Pg.170, soldiers from Illinois: Duncan, G.B., Private, Co.E, 106 Infantry, resides Hendley [MAD: Furnas Co. NE] (MAD: 1870 Otoe Co. NE census; 1880 Atchison Co. MO census)

Pension Index Card File, alphabetical; of the Veterans Administrative Contact and Administration Services, Admin. Operations Services, 1861-1934; Duff to A-J Duncan (negative FHL film 540,888, some cards very faint); Joseph Duncan to Dunn (positive FHL film 540,889, some cards very dark) (Placerville FHC on loan 10/11/1997 to 12/4/1997)
      Cataloged under Civil War, 1861-1865, pensions, indexes; does not say if Confederate or Federal, but probably Federal. Negative film, some cards much too faint or dark to read, some cards blurred or faded, particularly the service unit and the dates of application. Most of the very faint or dark cards were in a slightly different format, with space for years enlisted and discharged which were sometimes filled in. Many of these were for service in later years, although one or two were for service ca 1866.
      Name of soldier, alias, name of dependent widow or minor, service (military unit or units), date of filing, class (invalid or widow or minor or other), Application #, Certificate #, state from which filed (sometimes blank), attorney (sometimes blank, MAD: did not usually copy), remarks. Sometimes the "Invalid" or "Widow" class had an "s" added to it before the application #; occasionally the area for the service information included a circled "S". The minor's name was frequently that of the guardian rather than the minor.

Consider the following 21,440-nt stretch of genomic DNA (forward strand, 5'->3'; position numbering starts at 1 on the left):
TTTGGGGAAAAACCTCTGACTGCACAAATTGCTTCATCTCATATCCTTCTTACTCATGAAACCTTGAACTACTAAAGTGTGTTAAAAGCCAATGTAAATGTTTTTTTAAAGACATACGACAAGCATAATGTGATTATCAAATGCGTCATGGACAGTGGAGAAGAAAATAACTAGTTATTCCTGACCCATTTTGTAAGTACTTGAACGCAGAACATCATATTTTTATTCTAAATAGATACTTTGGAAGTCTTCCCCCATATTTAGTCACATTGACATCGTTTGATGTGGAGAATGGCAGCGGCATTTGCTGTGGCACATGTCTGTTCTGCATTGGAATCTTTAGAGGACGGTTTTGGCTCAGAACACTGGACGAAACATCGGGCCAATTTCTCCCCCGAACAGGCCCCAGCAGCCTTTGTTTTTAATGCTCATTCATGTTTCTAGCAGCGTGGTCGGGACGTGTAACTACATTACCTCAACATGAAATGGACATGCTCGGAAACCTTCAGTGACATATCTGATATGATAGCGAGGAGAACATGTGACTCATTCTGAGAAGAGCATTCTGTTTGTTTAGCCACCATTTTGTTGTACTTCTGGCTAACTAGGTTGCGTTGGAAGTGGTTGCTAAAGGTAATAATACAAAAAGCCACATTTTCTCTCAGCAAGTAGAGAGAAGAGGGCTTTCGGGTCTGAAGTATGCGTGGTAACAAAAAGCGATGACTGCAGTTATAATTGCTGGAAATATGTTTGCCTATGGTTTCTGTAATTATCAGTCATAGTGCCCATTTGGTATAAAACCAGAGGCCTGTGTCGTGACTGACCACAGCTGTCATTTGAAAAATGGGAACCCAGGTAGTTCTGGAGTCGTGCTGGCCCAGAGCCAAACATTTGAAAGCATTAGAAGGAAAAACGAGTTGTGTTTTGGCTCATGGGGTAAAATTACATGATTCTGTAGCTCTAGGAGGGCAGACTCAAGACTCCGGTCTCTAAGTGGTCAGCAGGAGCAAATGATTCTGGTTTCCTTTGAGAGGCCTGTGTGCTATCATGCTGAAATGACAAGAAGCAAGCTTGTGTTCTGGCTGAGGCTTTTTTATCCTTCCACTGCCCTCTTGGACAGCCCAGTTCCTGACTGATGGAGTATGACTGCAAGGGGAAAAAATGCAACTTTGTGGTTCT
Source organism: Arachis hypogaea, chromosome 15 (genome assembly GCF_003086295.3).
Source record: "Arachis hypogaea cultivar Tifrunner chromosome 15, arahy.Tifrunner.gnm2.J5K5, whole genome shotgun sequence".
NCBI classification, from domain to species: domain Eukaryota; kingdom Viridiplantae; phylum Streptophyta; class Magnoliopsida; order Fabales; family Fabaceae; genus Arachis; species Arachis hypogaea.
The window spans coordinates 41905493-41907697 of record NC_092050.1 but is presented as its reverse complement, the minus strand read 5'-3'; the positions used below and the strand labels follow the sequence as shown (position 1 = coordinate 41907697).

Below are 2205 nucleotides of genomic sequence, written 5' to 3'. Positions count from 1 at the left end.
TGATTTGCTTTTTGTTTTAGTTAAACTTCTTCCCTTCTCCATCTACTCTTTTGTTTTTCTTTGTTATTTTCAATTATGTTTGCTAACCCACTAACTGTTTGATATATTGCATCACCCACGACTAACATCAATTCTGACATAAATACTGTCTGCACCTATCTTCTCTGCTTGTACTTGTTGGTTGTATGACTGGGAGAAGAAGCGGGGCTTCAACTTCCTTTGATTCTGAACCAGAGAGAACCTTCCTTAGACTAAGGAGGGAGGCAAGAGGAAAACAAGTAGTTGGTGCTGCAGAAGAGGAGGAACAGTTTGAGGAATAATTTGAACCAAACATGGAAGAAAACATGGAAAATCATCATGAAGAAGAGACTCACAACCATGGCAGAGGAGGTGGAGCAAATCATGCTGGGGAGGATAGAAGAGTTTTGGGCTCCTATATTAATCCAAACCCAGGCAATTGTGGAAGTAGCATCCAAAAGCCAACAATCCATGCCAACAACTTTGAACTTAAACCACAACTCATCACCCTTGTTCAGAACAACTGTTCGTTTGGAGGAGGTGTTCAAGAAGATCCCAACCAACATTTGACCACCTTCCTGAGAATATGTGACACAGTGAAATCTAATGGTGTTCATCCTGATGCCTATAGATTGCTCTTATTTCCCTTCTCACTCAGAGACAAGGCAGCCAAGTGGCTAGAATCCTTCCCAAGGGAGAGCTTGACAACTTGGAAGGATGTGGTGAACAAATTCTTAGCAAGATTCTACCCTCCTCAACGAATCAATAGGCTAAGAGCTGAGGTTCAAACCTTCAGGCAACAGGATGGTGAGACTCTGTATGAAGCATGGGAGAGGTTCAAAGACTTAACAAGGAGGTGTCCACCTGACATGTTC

The military unit was frequently the Company Letter, the Regiment Number, sometimes US Vet Vol Inf. (US Veteran Volunteer Infantry), L.A. (Light Artillery), H.A. (Heavy Artillery), US C Inf (US Colored? Infantry), Cav. (Cavalry), Mil. Guards, V.R.C. (?Volunteer Reserve Corps?), etc. Sometimes there were several service units given.
      Cards appear to be arranged by the last name, first name, middle initial if any, and state (including "US") of service.
      Duncan, Green B., widow Duncan, Tabitha L.; E 106 Ill. Inf.; 1891 Dec. 18, Invalid Appl. #1079178, Cert. #792417, Nebr.; 1899 May 31, Widow Appl. #699287, Cert. #525590, Nebr. (MAD: Logan Co. IL; 1870 Otoe Co. NE)


"Bible and Family Records, Vol.43, by CA DAR, 1979-80 (SUTRO book E202.5 C15 V5 v.43, CA State Library, Sutro Branch)
      Pg.116-7: DUNCAN FAMILY BIBLE. MAD: This is the Bible of Green B. Duncan, b. 5/19/1842 Gibson Co. IN, married Tabitha L. Ewing 8/29/1866 Champaign Co. IL, and gives their children, who were born in 1867 in Otoe Co. NE, and in 1875 in Atchison Co. MO. From other information, he was in 1850 Jefferson Co. IL census, son of James Floyd Duncan and Rosilia Lucas from Gibson Co. IN; 1860 Logan Co. IL census.